Ivy and Noah


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The new normal.


If somebody had have sat me down seven years ago

and said to me that

on this day,

after very little sleep,

I would be sitting on my bed with my husband

laughing hysterically (and possibly inappropriately)

because we had both just conceded that six weeks was actually quite a long time to be out of the hospital -

I don’t know that I would believe them

but having  lived through today (and the previous night)

I can honestly tell you that I did just that

and in my world six weeks is a long stretch of  time between hospital visits.

Six weeks is our limit though;

at least,

it’s the girl’s limit

and so we find ourselves in here again.

If you’re thinking kidneys – you’d be right

and if you’re thinking that I’m tired and shouldn’t be blogging at this obscene hour,

you’d probably be right about that too.

I’m finding it hard to switch off though

and I’ve been thinking about how we constantly change our view of ‘normal’.

In previous years when Ivy’s heart rate hit 160 beats per minute, I would feel uptight and frightened

because at the age of six the average heart rate is between 80 – 100 beats per minute

and 160 seemed extreme but now -

now 160 is nothing (160 is a walk in the park)

200 beats per minute is my new point of panic.

In previous years a good ‘break’ from hospital would have been generally accepted as months

where as now if we make it to the next paediatrician’s appointment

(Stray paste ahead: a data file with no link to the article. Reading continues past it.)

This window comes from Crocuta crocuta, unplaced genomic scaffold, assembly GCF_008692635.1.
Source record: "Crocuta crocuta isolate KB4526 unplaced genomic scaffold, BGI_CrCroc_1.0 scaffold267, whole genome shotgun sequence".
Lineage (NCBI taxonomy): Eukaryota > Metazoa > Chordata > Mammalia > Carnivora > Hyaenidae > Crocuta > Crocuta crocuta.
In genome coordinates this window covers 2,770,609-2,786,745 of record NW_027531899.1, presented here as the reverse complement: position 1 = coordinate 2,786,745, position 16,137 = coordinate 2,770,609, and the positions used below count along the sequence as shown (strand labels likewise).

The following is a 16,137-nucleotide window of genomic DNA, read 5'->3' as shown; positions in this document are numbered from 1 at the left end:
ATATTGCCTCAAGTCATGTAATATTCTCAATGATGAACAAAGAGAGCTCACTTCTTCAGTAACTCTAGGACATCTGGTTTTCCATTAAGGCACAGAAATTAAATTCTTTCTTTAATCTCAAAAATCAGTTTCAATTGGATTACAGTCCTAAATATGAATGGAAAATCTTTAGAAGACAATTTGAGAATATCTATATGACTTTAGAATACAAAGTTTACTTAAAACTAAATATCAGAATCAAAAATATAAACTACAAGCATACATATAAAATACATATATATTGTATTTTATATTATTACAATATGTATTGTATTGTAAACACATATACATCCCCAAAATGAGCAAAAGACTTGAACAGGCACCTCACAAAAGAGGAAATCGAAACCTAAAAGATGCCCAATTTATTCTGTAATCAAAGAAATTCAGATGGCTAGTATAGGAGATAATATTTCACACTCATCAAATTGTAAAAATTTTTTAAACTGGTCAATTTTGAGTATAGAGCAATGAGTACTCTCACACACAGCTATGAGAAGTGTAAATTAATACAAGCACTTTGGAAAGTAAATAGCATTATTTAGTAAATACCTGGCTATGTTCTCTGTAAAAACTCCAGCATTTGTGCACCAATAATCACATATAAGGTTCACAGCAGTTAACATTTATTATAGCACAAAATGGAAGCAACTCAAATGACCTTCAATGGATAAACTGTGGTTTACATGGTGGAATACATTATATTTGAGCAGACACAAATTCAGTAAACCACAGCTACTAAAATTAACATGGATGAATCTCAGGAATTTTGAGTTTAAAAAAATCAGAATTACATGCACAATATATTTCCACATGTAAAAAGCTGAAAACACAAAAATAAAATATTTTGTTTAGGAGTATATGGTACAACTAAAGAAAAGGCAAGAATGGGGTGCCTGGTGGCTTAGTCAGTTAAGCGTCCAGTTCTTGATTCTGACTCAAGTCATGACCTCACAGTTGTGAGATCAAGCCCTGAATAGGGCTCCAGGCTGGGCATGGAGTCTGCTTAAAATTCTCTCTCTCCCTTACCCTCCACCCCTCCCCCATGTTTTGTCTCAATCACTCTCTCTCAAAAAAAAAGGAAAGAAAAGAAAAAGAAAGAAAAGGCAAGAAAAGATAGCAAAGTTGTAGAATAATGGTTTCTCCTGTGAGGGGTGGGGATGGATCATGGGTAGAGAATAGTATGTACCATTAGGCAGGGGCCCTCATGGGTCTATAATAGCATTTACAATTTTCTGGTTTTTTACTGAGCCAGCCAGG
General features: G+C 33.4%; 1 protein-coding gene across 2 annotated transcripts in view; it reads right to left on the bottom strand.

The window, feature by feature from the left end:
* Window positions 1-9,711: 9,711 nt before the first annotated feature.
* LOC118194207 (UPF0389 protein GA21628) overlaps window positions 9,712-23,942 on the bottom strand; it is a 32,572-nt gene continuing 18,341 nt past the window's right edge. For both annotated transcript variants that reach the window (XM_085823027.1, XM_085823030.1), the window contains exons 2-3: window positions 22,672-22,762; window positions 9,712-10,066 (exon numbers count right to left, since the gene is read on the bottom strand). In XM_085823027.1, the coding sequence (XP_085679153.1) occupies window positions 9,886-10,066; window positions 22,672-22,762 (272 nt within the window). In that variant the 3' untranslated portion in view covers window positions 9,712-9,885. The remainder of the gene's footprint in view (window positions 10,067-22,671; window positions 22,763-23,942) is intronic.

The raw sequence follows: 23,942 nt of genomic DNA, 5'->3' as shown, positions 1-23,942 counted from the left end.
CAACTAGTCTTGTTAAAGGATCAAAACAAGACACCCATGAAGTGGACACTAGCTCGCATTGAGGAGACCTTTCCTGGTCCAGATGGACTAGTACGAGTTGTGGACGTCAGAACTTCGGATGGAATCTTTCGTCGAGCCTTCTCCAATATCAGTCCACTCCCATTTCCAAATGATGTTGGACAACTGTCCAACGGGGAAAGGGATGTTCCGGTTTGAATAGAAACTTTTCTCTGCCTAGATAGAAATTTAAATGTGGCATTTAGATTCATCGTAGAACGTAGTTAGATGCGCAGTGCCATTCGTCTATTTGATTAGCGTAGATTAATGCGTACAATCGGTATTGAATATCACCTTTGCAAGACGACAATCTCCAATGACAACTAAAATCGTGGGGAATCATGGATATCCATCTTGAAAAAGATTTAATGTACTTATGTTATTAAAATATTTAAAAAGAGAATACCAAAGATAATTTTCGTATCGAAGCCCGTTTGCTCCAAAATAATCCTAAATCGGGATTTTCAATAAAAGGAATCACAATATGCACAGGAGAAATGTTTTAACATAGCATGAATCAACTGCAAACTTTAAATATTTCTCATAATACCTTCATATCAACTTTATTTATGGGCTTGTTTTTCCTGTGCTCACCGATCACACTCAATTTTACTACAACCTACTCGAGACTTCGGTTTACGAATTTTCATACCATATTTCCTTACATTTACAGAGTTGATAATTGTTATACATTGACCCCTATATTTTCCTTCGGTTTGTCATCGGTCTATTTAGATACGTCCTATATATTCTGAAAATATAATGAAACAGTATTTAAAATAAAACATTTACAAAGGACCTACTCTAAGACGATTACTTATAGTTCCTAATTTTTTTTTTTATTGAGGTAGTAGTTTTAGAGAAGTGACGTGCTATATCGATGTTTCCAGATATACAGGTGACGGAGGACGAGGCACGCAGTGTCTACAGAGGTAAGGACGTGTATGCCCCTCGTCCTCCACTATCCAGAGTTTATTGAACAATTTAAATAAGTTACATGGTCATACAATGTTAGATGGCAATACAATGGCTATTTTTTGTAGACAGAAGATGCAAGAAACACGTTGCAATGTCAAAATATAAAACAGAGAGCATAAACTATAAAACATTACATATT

it feels like winning…

and so it goes.

I suppose the feelings of resignation that I feel

when I know that Ivy is sick to the point that I cannot help her anymore

and our only way out of the illness quagmire

is through the hospital doors,

is my new kind of normal too.

That numb feeling -

that disconnected-ness

started about six months ago

and they were foreign then

but now

I accept them as a way to protect myself from all of the other associated feelings;





Don’t get me wrong  -

it’s easy to be philosophical now

when Ivy is here

and safe

and I know that she will be okay.

Not so easy at 3am when you feel pulled in every direction -

sick baby

kids who need to get ready for their first full week of school

a husband’s pressure to be at work,

weighing up how you can manage to make it through the day

after sitting up all night nursing all of those worries,

along with an ice cream container because the small girl’s nausea leaves her panicked and retching every 30 minutes or so

but I guess that’s just part of our new normal too.



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14 Responses to “The new normal.”

  • Veronica (703 comments.):

    Well fuck. I’m glad you got the 6 weeks at home, but jeez, your new normal kind of sucks, yes? Hoping Ivy responds quickly and that you’re home soon again.

    Also wishing for all the good nurses, family and friends to deliver you chocolate and ice-creams and enough space to breathe. xx

  • Carolyn:

    You must be exhausted!. I can only imagine how stressful your life is right now. I really hope Princess Ivy feels better soon xxx